I having difficulty in explaining to my son the free-body diagram for following problem:

A child flies a toy sphere attached at the end of a light elastic string. The string is level with the horizontal...

The actual question is easy to solve using uniform circular motion equations (and has nothing to do with my question). In the free-body diagram below, what is the balancing force in the question mark? enter image description here

  • $\begingroup$ What force is $F_W$? $\endgroup$ – Sanya May 6 '17 at 13:58
  • $\begingroup$ @Sanya , its the weight. $\endgroup$ – Mitchell May 6 '17 at 14:50
  • $\begingroup$ I'm not sure I understand where's the problem: circular motion is accelerated motion so forces don't balance... $\endgroup$ – ZeroTheHero May 6 '17 at 18:14

The force is actually not perfectly horizontal. There will be some angle $\theta$ with respect to the horizontal such that the vertical component of the tension in the string is equal to the weight of the object. The faster the object is spun, the more tension in the string, and this increases the height of the object and thus lowers the angle $\theta$.

EDIT: I was assuming this problem was more basic than to include aerodynamic lift, i.e. I assumed a vacuum. Farcher's answer is correct in the event that the string is perfectly horizontal and we can include aerodynamic effects.

  • $\begingroup$ How would you explain it if the toy was replaced by a stone ? I think @blackened wants to ask about what balances the body in the horizontal plane. $\endgroup$ – Mitchell May 6 '17 at 14:57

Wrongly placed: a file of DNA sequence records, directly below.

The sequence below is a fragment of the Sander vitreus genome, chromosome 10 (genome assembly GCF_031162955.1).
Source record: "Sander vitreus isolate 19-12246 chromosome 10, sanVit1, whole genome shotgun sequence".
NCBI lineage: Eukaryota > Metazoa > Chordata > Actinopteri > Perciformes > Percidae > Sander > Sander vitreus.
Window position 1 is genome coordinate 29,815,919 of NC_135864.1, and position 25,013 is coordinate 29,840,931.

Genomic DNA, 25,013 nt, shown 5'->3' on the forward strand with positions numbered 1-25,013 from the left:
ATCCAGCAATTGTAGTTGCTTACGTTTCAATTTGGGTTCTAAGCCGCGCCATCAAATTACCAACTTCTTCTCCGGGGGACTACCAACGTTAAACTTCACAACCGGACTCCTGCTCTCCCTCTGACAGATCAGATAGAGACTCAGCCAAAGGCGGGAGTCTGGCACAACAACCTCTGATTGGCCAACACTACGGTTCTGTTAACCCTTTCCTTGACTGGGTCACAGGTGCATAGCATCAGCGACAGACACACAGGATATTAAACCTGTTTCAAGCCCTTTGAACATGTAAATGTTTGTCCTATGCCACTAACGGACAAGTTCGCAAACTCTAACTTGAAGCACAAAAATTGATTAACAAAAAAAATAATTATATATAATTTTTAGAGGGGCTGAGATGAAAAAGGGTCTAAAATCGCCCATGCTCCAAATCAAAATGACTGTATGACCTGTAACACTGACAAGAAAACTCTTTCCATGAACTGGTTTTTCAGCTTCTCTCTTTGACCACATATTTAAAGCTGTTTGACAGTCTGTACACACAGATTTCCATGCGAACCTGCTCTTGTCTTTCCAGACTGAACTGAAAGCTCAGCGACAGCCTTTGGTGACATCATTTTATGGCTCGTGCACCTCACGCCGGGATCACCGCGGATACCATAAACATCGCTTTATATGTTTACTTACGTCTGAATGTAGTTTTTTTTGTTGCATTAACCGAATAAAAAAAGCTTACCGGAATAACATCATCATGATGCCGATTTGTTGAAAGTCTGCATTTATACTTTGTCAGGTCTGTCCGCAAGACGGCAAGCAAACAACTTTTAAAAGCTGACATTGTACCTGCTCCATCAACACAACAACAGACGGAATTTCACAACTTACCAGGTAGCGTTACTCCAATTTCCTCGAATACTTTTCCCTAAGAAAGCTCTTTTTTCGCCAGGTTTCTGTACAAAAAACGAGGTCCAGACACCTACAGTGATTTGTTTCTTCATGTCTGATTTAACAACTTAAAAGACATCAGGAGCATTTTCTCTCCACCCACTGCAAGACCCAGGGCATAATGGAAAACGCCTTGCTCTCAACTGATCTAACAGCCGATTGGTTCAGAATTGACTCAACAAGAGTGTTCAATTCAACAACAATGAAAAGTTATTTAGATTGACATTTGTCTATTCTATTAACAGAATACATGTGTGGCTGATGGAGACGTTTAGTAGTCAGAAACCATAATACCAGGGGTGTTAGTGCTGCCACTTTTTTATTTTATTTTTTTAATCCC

• $\begingroup$ Right! Edited the question accordingly. $\endgroup$ – blackened May 6 '17 at 15:00
  • $\begingroup$ @blackened Have you changed your question? Did I adequately address your initial question regarding the force where you have a question mark? Regarding the force balance in the horizontal plane, the force balances itself over time as it rotates. Think of adding up all the force vectors at each point in time for one full revolution. The net force will be zero. Am I addressing your question? $\endgroup$ – gdbb89 May 6 '17 at 18:45
  • $\begingroup$ As I understand it, the motion I describe is impossible without aerodynamic lift. It is curious that none of the books I searched touches this point. $\endgroup$ – blackened May 6 '17 at 19:00

If the string is horizontal then ? is the lift on the airplane due to the airflow over its wings.

  • $\begingroup$ So this motion is impossible on the moon? $\endgroup$ – blackened May 6 '17 at 14:18
  • $\begingroup$ The string could be inclined but the propeller would not be of much use. $\endgroup$ – Farcher May 6 '17 at 14:19
  • $\begingroup$ So in a vacuum the motion (perfectly horizontal) is impossible? $\endgroup$ – blackened May 6 '17 at 14:53

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